Cellular interactions can be modeled as complex dynamical systems represented by weighted graphs. The functionality of such networks, including measures of robustness, reliability, performance, and efficiency, are intrinsically tied to the topology and geometry of the underlying graph. Utilizing recently proposed geometric notions of curvature on weighted graphs, we investigate the features of gene co-expression networks derived from large-scale genomic studies of cancer. We find that the curvature of these networks reliably distinguishes between cancer and normal samples, with cancer networks exhibiting higher curvature than their normal counterparts. We establish a quantitative relationship between our findings and prior investigations of network entropy. Furthermore, we demonstrate how our approach yields additional, non-trivial pair-wise (i.e. gene-gene) interactions which may be disrupted in cancer samples. The mathematical formulation of our approach yields an exact solution to calculating pair-wise changes in curvature which was computationally infeasible using prior methods. As such, our findings lay the foundation for an analytical approach to studying complex biological networks.
Stamm JM, Koerte IK, Muehlmann M, Pasternak O, Bourlas AP, Baugh CM, Giwerc MY, Zhu A, Coleman MJ, Bouix S, Fritts NG, Martin BM, Chaisson C, McClean MD, Lin AP, Cantu RC, Tripodis Y, Stern RA, Shenton ME. Age at First Exposure to Football Is Associated with Altered Corpus Callosum White Matter Microstructure in Former Professional Football Players. J Neurotrauma. 2015;32(22):1768–76.
Youth football players may incur hundreds of repetitive head impacts (RHI) in one season. Our recent research suggests that exposure to RHI during a critical neurodevelopmental period prior to age 12 may lead to greater later-life mood, behavioral, and cognitive impairments. Here, we examine the relationship between age of first exposure (AFE) to RHI through tackle football and later-life corpus callosum (CC) microstructure using magnetic resonance diffusion tensor imaging (DTI). Forty retired National Football League (NFL) players, ages 40-65, were matched by age and divided into two groups based on their AFE to tackle football: before age 12 or at age 12 or older. Participants underwent DTI on a 3 Tesla Siemens (TIM-Verio) magnet. The whole CC and five subregions were defined and seeded using deterministic tractography. Dependent measures were fractional anisotropy (FA), trace, axial diffusivity, and radial diffusivity. Results showed that former NFL players in the AFE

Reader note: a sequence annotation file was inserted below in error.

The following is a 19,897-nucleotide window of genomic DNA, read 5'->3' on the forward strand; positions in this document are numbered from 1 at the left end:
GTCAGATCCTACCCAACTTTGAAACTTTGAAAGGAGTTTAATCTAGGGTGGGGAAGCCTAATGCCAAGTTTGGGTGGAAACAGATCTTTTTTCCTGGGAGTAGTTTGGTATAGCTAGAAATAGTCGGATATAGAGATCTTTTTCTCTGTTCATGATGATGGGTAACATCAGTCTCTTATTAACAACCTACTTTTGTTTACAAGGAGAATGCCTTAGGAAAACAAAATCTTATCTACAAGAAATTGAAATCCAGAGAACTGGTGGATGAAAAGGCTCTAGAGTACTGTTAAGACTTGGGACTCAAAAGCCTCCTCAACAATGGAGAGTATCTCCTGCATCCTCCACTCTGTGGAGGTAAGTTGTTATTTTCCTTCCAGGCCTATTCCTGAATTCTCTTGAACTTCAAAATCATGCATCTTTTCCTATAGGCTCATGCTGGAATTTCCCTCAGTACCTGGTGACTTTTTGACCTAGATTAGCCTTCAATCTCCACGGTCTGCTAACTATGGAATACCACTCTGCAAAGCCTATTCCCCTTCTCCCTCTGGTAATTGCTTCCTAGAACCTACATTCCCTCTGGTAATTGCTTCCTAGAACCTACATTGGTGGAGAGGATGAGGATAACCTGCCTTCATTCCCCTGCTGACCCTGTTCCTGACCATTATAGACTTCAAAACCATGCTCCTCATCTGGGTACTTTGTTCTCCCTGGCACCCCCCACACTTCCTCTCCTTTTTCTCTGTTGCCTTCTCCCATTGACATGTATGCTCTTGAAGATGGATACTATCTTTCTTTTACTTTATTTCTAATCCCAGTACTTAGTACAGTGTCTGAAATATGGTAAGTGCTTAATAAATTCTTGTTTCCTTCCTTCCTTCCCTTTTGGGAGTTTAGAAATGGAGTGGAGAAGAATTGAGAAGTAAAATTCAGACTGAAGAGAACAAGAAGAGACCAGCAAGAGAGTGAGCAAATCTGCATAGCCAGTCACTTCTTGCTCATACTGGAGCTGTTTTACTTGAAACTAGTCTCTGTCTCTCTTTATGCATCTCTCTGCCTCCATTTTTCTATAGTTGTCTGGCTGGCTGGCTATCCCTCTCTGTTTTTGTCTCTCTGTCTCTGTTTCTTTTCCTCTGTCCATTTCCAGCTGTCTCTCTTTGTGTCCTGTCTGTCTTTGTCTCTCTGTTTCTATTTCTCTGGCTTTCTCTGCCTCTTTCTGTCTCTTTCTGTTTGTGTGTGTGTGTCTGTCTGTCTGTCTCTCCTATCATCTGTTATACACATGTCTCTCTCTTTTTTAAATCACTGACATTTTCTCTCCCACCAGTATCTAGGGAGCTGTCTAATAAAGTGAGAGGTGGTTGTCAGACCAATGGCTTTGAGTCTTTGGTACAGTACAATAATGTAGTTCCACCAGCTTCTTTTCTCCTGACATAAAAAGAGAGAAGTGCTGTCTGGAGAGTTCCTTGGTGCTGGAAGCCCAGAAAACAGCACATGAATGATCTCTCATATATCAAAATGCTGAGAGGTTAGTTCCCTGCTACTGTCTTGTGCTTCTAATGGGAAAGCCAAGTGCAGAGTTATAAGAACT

Radmanesh A, Zamani AA, Whalen S, Tie Y, Suarez RO, Golby AJ. Comparison of seeding methods for visualization of the corticospinal tracts using single tensor tractography. Clin Neurol Neurosurg. 2015;129:44–9.
OBJECTIVES: To compare five different seeding methods to delineate hand, foot, and lip components of the corticospinal tract (CST) using single tensor tractography. METHODS: We studied five healthy subjects and 10 brain tumor patients. For each subject, we used five different seeding methods, from (1) cerebral peduncle (CP), (2) posterior limb of the internal capsule (PLIC), (3) white matter subjacent to functional MRI activations (fMRI), (4) whole brain and then selecting the fibers that pass through both fMRI and CP (WBF-CP), and (5) whole brain and then selecting the fibers that pass through both fMRI and PLIC (WBF-PLIC). Two blinded neuroradiologists rated delineations as anatomically successful or unsuccessful tractography. The proportions of successful trials from different methods were compared by Fisher’s exact test. RESULTS: To delineate hand motor tract, seeding through fMRI activation areas was more effective than through CP (p0.1). WBF-CP delineated hand motor tracts in a larger proportion of trials than CP alone (p